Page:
that required “lots of standing.” Tr. at 901.
On October 29, 2018, Plaintiff was seen by Mark Thurnbeck, OTR/L, CHT. Plaintiff
reported some bilateral hand and arm numbness and tingling stemming from her neck (in
Plaintiff's brief the word “radiating” is used in place of “stemming”. Tr. at 3053.
Next Plaintiff cites numerous treatment records from Dr. Boeding. Plaintiff writes:
“Dr. Boeding began treating Plaintiff in May 2013 and managed to help her lose 100 pounds
to reduce back pain. Tr. 904-05; 1180.” Dr. Boeding’s records are discussed in the order
cited by Plaintiff in her brief:
1) April 21, 2016, Plaintiff was seen to discuss progress since the last visit on March 3
2016. Tr. at 904-05. Among other things, it was noted that Plaintiff had “continued
to work part-time throughout these past few years.” She had quit smoking, weaned
off narcotics, and was weaning off benzodiazepines. Plaintiff had lost “over 50
pounds of weight” in an attempt to relieve her low back and buttock pain. Tr. at 905.
Plaintiff was given injections at the points of maximal tenderness and she was
discharged home. Tr. at 906.
2) May 1, 2013, Plaintiff was seen for evaluation of chronic low back pain. Plaintiff
was working at McDonalds. Plaintiff reported that “[h]er pain is mostly when she is
at work, given that she has to stand the entire time…” Tr. at 1180.
3) January 20, 2014, Dr. Boeding ordered “XR medial branch block lumbar. Tr. at 41617.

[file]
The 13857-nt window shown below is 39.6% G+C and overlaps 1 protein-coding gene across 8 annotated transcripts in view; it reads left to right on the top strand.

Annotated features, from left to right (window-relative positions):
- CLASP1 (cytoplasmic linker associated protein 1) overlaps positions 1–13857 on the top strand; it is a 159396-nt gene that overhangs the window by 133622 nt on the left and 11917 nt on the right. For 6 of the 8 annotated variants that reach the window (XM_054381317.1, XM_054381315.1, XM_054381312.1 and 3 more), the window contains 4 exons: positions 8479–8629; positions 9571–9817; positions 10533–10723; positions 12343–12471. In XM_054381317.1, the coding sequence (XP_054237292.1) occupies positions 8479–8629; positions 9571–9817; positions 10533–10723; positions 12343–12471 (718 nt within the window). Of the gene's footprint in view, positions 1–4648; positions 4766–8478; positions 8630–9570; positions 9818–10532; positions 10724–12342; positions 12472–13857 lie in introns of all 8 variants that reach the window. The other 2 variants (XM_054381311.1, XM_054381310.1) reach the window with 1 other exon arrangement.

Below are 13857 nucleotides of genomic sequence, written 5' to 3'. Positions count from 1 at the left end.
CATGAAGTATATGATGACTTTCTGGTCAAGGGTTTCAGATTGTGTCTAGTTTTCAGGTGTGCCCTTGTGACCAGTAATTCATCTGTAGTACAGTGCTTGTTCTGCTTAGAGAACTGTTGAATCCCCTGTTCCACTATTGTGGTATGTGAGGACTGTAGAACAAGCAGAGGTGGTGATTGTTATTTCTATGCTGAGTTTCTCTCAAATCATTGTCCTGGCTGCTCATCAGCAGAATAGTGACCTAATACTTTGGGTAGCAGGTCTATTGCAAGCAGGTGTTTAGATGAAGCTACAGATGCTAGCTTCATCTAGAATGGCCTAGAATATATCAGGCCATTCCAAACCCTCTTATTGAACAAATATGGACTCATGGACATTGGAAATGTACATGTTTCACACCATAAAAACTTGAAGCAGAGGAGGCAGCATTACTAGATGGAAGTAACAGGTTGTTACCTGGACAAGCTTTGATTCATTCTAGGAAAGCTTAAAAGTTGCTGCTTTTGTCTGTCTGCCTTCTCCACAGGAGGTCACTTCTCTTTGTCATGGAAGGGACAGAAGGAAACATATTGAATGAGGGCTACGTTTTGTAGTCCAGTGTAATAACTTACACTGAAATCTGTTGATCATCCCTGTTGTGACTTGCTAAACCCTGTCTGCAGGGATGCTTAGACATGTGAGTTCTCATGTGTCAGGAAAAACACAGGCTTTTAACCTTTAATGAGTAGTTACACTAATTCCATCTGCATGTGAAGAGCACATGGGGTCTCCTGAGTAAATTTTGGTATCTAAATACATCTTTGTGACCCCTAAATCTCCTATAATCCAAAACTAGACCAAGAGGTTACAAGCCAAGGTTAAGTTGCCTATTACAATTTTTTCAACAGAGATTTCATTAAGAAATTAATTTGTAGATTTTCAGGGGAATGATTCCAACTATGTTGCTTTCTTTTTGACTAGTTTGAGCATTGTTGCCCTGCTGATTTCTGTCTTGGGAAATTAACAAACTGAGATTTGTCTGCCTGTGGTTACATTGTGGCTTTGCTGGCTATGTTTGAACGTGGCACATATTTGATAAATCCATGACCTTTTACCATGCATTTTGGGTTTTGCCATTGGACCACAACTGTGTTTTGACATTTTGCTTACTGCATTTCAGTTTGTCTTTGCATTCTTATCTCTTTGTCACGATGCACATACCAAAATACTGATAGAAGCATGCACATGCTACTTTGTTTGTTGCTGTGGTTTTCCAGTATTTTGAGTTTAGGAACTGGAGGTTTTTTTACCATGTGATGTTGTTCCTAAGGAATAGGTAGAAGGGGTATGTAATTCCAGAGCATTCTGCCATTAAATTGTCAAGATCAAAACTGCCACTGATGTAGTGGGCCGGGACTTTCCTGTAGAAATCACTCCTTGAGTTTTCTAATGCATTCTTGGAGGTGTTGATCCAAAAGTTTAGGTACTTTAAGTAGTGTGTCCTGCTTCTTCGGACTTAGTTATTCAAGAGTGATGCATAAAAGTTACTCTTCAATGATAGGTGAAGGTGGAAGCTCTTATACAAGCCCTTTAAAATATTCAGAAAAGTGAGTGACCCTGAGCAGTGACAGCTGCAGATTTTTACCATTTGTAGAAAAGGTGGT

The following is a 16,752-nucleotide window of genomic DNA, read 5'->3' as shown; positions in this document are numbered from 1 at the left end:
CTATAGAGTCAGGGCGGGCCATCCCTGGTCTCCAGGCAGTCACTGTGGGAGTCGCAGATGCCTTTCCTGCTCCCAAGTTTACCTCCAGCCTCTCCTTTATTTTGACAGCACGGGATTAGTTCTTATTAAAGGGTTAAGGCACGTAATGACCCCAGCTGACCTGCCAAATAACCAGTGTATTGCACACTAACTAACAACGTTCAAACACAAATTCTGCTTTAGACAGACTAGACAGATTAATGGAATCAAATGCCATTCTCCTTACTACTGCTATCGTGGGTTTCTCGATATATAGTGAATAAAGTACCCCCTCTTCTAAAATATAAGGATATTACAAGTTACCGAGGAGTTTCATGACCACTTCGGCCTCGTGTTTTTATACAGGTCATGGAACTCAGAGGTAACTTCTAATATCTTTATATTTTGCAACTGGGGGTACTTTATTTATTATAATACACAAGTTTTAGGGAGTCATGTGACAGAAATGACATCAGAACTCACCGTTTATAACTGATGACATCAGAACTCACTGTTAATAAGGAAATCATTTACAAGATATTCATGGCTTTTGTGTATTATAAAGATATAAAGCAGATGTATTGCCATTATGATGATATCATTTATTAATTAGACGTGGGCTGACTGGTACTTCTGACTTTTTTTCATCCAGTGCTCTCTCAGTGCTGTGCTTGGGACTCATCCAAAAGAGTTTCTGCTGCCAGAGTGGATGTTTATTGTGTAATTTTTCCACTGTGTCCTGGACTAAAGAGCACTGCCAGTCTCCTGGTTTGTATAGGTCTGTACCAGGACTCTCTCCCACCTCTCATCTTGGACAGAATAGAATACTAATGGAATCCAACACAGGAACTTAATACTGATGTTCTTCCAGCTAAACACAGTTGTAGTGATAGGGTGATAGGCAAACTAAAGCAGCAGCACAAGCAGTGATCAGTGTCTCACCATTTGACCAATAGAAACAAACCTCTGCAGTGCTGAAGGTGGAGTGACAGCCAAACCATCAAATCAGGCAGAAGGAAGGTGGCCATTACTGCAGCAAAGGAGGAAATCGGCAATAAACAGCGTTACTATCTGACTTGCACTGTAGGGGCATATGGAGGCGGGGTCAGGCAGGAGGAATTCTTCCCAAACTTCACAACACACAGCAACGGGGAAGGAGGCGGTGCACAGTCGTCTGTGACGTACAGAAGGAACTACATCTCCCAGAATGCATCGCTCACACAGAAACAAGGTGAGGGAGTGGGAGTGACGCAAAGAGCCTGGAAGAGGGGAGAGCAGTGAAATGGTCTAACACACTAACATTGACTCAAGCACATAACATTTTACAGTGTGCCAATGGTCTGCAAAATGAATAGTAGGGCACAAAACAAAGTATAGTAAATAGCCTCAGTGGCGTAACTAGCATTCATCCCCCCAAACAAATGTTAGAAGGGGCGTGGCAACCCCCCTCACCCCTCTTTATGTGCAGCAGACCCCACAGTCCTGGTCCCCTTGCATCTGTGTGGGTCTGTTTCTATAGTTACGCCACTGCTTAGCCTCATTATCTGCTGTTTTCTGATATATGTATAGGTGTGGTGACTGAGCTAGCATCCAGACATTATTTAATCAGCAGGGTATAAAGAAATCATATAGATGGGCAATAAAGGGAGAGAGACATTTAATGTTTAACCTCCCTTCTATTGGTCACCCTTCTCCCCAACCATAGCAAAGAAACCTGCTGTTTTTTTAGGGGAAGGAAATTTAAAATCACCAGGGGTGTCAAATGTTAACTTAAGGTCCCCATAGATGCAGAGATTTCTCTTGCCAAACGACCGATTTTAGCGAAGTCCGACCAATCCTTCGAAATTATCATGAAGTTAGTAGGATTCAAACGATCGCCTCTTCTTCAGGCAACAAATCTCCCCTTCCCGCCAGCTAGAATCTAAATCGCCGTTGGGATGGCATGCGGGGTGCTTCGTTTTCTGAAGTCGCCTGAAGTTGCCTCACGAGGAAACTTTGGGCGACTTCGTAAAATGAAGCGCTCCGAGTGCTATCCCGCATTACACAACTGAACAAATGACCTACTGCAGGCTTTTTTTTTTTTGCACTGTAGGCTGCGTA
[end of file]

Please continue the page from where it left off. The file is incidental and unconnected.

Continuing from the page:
4) An MRI dated February 14, 2012, showed evidence of a previous left laminectomy at
L5-S1 with recurrent disc bulge and osteophytic ridging resulting in moderate left
forminal stenosis, no central stenosis. The MRI also showed mild to moderate facet
degeneration at L4-L5 but no disc herniation or stenosis. Tr. at 1184-85.
5) September 14, 2015, Plaintiff underwent bilateral L3, 4, 5, SA (L5 is sacralized) RFA
#2. Tr. at 980.
6) September 14, 2015, as instructed, Plaintiff called the doctor’s office to report that
her pain had returned. Tr. at 983.
7) May 29, 2015, Since the previous visit on May 12, 2014, Plaintiff had undergone
bariatric surgery and lost 70 pounds. Plaintiff reported that her pain was provoked by
prolonged standing and walking. Tr. at 999.
8) June 3, 2015, telephone encounter with Dr. Boeding. The note discusses the doctor’s
thoughts regarding another RFA. Tr. at 1002.
9) March 10, 2014, bilateral L3, 4,5, SA RAF #1. Tr. at 1097-98.
10) See No. 7 above.
11) November 23, 2015, Plaintiff had painful and reduced LS range of motion and
straight leg raise was positive on the right. Plaintiff was given a left trochanteric
CASE 0:19-cv-03188-RWP Doc. 30 Filed 10/15/20 Page 20 of 30
bursa injection. This examination and procedure was performed by Kyle Leigh
Olson, PA-C at the same clinic where Dr. Boeding is located. Tr. at 415. See also
Tr. at 955; 414.
12) November 6, 2015, Plaintiff called Dr. Boeding’s clinic to request prescription
medication for pain. On November 9, in a telephone call Plaintiff reported pain in
her low back, both hips, left leg and top of foot. Tr. at 964.
13) December 8, 2015, MR of Plaintiff's lumbar spine showed interval slight progression